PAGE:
Crime Is the Only Issue in Chicago Mayor's Race; Lori Lightfoot says it's going down,
Crime Is the Only Issue in Chicago Mayor's Race; Lori Lightfoot says it's going down, but all the other candidates said they wouldn't rehire her police superintendent.Epstein, Joseph. Wall Street Journal (Online); New York, N.Y.
I love Chicago. It is the city of my birth and upbringing. But after listening to nine mayoral candidates engage in three hours of political debate in two 90-minute sessions, I have concluded that, were I younger, I would have to think seriously about leaving. With one exception, all the candidates stressed the city's crushing crime, unfair taxation, increasingly unaffordable housing and dismal educational institutions. The exception, of course, was the incumbent, Mayor Lori Lightfoot. Over the past four years she has amply demonstrated her unfitness to govern yet has thrown her fedora back into the ring, hoping for another term.
Seven of the candidates for mayor are African-American. One is Hispanic and one white. Chicago is no longer a white town, run by white politicians. The city is roughly a third black, a third Hispanic and a third white. The Irish political mafia is no more. All those Kellys, Kennellys and Daleys, who once ruled the city with a combination of corruption and competence, are gone. Increasingly, the city's official faces—chief of police, chief of the fire department, head of the public schools—are people of color and women.
Of the current crop of candidates for mayor, all but two have held office or worked in government: in the city council, on the Cook County Commission, in the state senate, in the educational system, in U.S. Congress. All agree that Lori Lightfoot has to go. On a show of hands, all further agreed that, if elected, they wouldn't rehire Police Superintendent David Brown. To hear Ms. Lightfoot tell it, however, things are looking up and every day in every way getting better and better for Chicago.
In the forum, which sponsor WGN-TV insisted wasn't a debate, questions about improving education, raising or lowering taxes, balancing the budget, and attracting investment were brought up and discussed, but there was only one topic of real interest—crime. Ms. Lightfoot weakly insisted that it was going down, but down is still impressively, depressingly high.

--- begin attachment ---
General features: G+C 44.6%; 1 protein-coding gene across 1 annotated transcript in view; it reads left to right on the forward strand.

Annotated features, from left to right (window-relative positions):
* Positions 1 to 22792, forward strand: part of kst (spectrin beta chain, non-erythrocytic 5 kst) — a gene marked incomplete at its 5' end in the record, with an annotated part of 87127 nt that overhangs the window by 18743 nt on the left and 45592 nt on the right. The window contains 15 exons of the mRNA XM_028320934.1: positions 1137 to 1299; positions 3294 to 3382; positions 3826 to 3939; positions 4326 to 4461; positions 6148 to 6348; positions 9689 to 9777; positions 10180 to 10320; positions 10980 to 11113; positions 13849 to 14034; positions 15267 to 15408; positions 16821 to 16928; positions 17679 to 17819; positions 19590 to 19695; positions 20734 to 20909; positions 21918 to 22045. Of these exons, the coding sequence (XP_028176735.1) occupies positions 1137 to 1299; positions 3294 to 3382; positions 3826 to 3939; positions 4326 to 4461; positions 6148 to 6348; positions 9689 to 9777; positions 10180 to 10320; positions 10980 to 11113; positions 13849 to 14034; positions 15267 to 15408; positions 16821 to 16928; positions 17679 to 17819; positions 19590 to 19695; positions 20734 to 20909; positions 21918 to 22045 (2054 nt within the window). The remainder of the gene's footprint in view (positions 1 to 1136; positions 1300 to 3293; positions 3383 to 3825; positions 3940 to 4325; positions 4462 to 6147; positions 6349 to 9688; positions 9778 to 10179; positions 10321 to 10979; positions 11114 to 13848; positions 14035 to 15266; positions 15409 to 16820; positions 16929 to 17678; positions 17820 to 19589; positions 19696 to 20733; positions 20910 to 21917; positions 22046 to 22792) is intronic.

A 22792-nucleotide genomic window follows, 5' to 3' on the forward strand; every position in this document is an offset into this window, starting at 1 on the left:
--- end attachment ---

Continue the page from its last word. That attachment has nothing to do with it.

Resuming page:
For the most part the candidates spoke what I have come to think of as sociobabble, the political equivalent of psychobabble. To curtail crime we "need to invest in youth"; the police need to "reach out to the communities in which crime is flourishing"; education of "a kind that will uplift all is required"; and "safety is every citizen's right."
Only one candidate failed to speak this language. Willie Wilson is a successful businessman. He wanted only to talk about crime. His mantra was "take the handcuffs off the police and put them on the criminals," to which he would occasionally add that each criminal needs to be "hunted down like a rabbit."
Ms. Lightfoot was much put off by Mr. Wilson's simile and told him so. But the mayor's attention has been chiefly fastened on two other candidates: Paul Vallas and Jesús "Chuy" Garcia. Ms. Lightfoot has claimed that Mr. Vallas was dismissed from his job as CEO of Philadelphia's public school system for incompetence and added that he was slow to come out against the Supreme Court's Dobbs decision. She has run ads accusing Mr. Garcia, a congressman, of vast corruption. Lightfoot may be her name, but heavy-handed are her tactics.
If three hours of talk among the mayoral candidates decided nothing, neither, I suspect, would 30 hours. The sad truth is that one can't talk candidly about such matters as crime and public education without being accused of racism, misogyny and the rest of the woke menu of social felonies. To be beset by major problems and denied the right to talk earnestly about them is at the heart of much that has gone wrong in American public life in recent years.
The non-debate showed that none of the nine candidates is likely to lead Chicago out of its current morass of heavy crime, high taxation and the consequent loss of business and population. Chicago has been without political leadership for the past four years, and it appears that the city can look forward to four more years of the same sad absence.
Mr. Epstein is author, most recently, of "The Novel, Who Needs It."
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